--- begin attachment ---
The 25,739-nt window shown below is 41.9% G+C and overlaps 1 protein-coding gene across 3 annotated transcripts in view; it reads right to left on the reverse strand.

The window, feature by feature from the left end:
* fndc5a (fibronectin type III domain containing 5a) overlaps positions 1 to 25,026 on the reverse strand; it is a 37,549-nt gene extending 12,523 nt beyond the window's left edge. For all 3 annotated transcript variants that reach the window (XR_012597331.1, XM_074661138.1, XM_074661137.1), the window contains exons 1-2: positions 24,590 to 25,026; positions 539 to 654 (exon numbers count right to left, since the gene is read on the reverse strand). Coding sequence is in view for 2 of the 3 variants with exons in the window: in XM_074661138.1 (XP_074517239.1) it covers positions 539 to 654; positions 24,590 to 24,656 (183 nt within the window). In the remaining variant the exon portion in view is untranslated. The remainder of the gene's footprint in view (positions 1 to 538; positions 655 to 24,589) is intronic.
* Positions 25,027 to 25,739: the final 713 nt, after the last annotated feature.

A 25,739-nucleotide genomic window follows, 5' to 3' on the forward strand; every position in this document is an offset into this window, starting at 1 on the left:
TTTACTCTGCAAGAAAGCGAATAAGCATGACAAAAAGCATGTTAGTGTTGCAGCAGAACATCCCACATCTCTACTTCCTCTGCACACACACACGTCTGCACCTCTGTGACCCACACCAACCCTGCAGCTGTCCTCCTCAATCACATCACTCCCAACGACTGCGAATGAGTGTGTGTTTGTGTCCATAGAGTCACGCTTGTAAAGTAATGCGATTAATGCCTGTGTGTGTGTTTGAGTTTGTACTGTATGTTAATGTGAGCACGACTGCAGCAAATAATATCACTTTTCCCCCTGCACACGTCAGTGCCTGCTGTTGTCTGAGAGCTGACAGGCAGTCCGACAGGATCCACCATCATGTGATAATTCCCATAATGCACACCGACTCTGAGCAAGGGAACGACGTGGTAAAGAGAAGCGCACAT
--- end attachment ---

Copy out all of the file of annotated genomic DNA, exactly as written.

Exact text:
The 25,739-nt window shown below is 41.9% G+C and overlaps 1 protein-coding gene across 3 annotated transcripts in view; it reads right to left on the reverse strand.

The window, feature by feature from the left end:
* fndc5a (fibronectin type III domain containing 5a) overlaps positions 1 to 25,026 on the reverse strand; it is a 37,549-nt gene extending 12,523 nt beyond the window's left edge. For all 3 annotated transcript variants that reach the window (XR_012597331.1, XM_074661138.1, XM_074661137.1), the window contains exons 1-2: positions 24,590 to 25,026; positions 539 to 654 (exon numbers count right to left, since the gene is read on the reverse strand). Coding sequence is in view for 2 of the 3 variants with exons in the window: in XM_074661138.1 (XP_074517239.1) it covers positions 539 to 654; positions 24,590 to 24,656 (183 nt within the window). In the remaining variant the exon portion in view is untranslated. The remainder of the gene's footprint in view (positions 1 to 538; positions 655 to 24,589) is intronic.
* Positions 25,027 to 25,739: the final 713 nt, after the last annotated feature.

A 25,739-nucleotide genomic window follows, 5' to 3' on the forward strand; every position in this document is an offset into this window, starting at 1 on the left:
TTTACTCTGCAAGAAAGCGAATAAGCATGACAAAAAGCATGTTAGTGTTGCAGCAGAACATCCCACATCTCTACTTCCTCTGCACACACACACGTCTGCACCTCTGTGACCCACACCAACCCTGCAGCTGTCCTCCTCAATCACATCACTCCCAACGACTGCGAATGAGTGTGTGTTTGTGTCCATAGAGTCACGCTTGTAAAGTAATGCGATTAATGCCTGTGTGTGTGTTTGAGTTTGTACTGTATGTTAATGTGAGCACGACTGCAGCAAATAATATCACTTTTCCCCCTGCACACGTCAGTGCCTGCTGTTGTCTGAGAGCTGACAGGCAGTCCGACAGGATCCACCATCATGTGATAATTCCCATAATGCACACCGACTCTGAGCAAGGGAACGACGTGGTAAAGAGAAGCGCACAT